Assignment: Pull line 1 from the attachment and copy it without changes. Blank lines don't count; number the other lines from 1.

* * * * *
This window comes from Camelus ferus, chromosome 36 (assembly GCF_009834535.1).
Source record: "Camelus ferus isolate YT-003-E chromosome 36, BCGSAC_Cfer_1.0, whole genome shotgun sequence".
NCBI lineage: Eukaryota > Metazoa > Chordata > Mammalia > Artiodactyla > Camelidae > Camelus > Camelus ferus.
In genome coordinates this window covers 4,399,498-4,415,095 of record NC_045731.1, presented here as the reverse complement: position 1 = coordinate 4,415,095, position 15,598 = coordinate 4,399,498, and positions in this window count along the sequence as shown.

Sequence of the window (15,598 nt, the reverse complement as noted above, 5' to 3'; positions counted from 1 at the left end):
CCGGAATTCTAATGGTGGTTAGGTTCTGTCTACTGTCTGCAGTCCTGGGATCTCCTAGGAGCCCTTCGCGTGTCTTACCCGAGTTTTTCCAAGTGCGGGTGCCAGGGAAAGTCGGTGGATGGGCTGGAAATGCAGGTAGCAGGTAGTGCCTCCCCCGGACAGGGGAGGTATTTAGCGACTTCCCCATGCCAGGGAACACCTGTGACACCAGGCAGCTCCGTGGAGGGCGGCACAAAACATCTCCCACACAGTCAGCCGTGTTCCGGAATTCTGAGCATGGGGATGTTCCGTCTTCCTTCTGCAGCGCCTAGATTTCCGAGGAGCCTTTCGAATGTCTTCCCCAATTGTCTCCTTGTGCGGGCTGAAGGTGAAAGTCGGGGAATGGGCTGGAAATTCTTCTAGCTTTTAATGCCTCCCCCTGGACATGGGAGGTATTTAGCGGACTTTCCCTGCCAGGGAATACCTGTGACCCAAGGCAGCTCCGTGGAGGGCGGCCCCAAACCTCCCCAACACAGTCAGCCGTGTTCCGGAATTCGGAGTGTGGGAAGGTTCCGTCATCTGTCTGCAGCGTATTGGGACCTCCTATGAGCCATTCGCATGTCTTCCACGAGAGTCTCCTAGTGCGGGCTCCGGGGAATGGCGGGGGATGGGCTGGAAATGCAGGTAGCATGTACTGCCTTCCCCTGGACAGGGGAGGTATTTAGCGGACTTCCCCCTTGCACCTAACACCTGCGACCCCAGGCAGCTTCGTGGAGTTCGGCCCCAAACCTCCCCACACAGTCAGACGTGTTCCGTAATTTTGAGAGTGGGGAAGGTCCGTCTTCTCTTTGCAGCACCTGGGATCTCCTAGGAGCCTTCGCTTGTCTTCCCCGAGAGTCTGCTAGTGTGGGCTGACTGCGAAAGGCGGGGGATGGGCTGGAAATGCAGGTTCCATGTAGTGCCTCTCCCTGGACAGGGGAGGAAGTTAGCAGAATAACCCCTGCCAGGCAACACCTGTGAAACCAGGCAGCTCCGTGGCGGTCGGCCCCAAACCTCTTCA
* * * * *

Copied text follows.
This window comes from Camelus ferus, chromosome 36 (assembly GCF_009834535.1).